The American Dental Association (ADA) recognizes Early Childhood Caries as a significant public health problem among preschool-age children.
Cavities affect the general population, but they disproportionately affect low-income, Latino, and African American children. According to the Center for Disease Control and Prevention (CDC), in the United States, children from low-income families are twice as likely to have cavities than children from higher-income households.
Tooth decay exacerbates existing barriers to equality. Children with dental disease are more likely to get lower grades and miss more school than children with healthy teeth. Cavities can cause physical pain and emotions such as shame and embarrassment, which can impair a child’s ability to learn, play and socialize.
The World Health Organization (WHO) states that Early Childhood Caries are a prevalent oral disease on the continents of America and Asia, where processed foods and refined sugar have replaced many traditional foods. Currently, dental decay appears to be less prevalent on the continent of Africa, but this is changing as processed, sugary foods displace ancestral diets.
Cavities, caries, and tooth decay all refer to the same basic issue, and are often used interchangeably.
Cavities are small holes that form on the surface of the tooth. These pitted holes are caused by caries (tooth decay). Tooth decay is caused by a buildup of bacteria and acid on the tooth. This acid is produced as a result of excess sugars and starches left over in the mouth after you eat or drink.
In order to understand why we get cavities, we must first understand the epic battle that is waged in your mouth every single day. The battlefield is your oral cavity, which includes your gums, oral walls, teeth and tongue. On one side are harmful bacteria that eagerly consume sugars. On the other side is your tongue and your saliva, defending your teeth from acid attack. As long as your saliva has enough of the right minerals from the food you eat, it will faithfully and continuously deposit calcium, phosphate and fluoride in your mouth to remineralize your teeth.
Your mouth is home to around 600 species of bacteria — tiny microorganisms living in a community called a microbiome. Many of these bacteria are harmless or even beneficial, but some (like Streptococcus mutans) are a problem because they cause tooth decay.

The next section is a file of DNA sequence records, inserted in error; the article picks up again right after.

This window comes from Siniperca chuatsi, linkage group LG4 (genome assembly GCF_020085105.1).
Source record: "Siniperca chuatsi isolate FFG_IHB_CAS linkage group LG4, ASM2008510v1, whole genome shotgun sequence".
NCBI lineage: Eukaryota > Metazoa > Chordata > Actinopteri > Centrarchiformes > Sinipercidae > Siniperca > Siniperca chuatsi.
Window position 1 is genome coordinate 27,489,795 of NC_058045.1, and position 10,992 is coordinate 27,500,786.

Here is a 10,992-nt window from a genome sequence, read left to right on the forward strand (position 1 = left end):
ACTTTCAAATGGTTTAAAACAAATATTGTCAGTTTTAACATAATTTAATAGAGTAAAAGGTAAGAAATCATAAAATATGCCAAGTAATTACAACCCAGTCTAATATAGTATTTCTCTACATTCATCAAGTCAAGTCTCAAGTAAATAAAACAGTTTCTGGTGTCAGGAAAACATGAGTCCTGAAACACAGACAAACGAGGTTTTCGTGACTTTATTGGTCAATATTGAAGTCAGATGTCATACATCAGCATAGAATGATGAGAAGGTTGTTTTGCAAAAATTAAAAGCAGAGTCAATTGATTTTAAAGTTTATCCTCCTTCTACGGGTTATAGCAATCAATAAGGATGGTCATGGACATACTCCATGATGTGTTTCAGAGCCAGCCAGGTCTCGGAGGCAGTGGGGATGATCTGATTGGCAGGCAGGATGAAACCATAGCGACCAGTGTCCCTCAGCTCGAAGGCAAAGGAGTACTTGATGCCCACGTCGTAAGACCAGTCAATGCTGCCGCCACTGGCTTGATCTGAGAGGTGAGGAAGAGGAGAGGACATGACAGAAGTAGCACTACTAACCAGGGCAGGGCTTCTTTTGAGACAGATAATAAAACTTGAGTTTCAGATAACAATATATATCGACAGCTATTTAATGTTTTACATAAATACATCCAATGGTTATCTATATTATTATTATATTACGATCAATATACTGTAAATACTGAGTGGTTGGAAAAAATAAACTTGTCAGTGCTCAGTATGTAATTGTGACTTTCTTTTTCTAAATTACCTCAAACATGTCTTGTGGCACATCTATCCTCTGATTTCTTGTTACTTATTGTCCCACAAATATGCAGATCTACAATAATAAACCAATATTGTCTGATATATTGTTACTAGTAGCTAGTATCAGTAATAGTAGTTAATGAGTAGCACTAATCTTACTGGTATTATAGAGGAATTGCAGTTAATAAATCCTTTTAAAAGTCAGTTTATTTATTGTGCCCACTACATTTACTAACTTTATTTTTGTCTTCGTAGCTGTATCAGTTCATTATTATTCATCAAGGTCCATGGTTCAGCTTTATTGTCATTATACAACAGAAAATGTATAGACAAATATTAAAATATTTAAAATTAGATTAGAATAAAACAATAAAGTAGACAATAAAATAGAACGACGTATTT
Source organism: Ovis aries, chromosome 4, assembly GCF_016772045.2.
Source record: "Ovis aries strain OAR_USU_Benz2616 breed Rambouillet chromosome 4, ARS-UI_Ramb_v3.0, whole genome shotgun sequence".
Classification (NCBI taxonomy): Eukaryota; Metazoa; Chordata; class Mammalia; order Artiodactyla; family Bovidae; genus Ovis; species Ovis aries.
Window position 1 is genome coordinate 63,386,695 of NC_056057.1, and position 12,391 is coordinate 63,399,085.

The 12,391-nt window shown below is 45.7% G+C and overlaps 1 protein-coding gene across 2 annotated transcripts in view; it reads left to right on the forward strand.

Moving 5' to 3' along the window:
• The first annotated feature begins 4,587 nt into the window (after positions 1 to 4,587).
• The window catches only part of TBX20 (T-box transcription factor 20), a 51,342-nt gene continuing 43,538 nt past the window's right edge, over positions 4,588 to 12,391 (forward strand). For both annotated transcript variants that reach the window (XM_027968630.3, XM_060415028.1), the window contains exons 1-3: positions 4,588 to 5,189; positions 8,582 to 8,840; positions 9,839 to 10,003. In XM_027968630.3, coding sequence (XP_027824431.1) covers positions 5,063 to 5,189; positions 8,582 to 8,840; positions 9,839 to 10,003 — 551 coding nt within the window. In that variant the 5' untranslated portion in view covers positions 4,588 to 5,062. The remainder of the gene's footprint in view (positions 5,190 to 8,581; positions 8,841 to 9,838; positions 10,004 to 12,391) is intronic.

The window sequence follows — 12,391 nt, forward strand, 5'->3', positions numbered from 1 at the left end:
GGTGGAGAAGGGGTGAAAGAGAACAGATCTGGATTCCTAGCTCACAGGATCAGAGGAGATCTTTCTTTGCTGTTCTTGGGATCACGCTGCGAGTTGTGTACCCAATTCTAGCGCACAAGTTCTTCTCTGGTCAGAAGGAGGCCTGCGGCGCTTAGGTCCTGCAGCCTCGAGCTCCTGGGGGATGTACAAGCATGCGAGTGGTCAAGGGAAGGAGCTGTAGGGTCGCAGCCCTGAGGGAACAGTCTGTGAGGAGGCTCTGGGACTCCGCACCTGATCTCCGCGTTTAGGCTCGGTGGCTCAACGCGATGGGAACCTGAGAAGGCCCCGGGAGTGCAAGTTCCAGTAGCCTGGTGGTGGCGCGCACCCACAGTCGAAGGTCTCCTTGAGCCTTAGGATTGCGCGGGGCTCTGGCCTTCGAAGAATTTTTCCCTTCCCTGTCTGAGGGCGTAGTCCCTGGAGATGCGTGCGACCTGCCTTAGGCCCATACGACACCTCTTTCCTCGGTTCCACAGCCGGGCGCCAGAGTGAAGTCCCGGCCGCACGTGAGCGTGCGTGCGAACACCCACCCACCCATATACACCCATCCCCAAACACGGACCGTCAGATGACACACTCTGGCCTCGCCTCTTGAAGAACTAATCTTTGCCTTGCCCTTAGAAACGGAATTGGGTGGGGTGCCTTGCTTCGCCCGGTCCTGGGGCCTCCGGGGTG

A healthy mouth has a balanced microbiome, and is able to keep bacterial populations in check. When harmful bacteria grow more quickly than the body is able to neutralize them, acid and decay are sure to follow.
Saliva is a neutral alkaline fluid made up of water, protein, salts and enzymes. It is constantly flowing through our mouths, and it does more for our health than we ever give it credit for.
In addition to these important functions, saliva attempts to keep bacteria in check, neutralize acid, and remineralize the enamel of the teeth. Your saliva wages a constant battle to protect the enamel of your teeth. Each wave of healthy saliva deposits calcium, phosphate, and fluoride into the enamel to naturally heal and rebuild your teeth. This process is called remineralization.
Both types of carbohydrates, simple and complex, have the same effect in the mouth — any particles left behind will feed the bacteria and create tooth-destroying acid.
Because they are hard and inflexible, it is easy to forget that the teeth are actually living, sensory organs.
The longer acid (the byproduct produced when bacteria consumes sugar) goes unchecked, the deeper the acid holes become in the enamel. Eventually, an untreated cavity will penetrate the dentin and reach the pulp, exposing the nerves and causing excruciating pain. At this point, the entire tooth can become infected and will need to be extracted.
The good news is, there is a lot we can do to help babies and children win the battle against dental caries.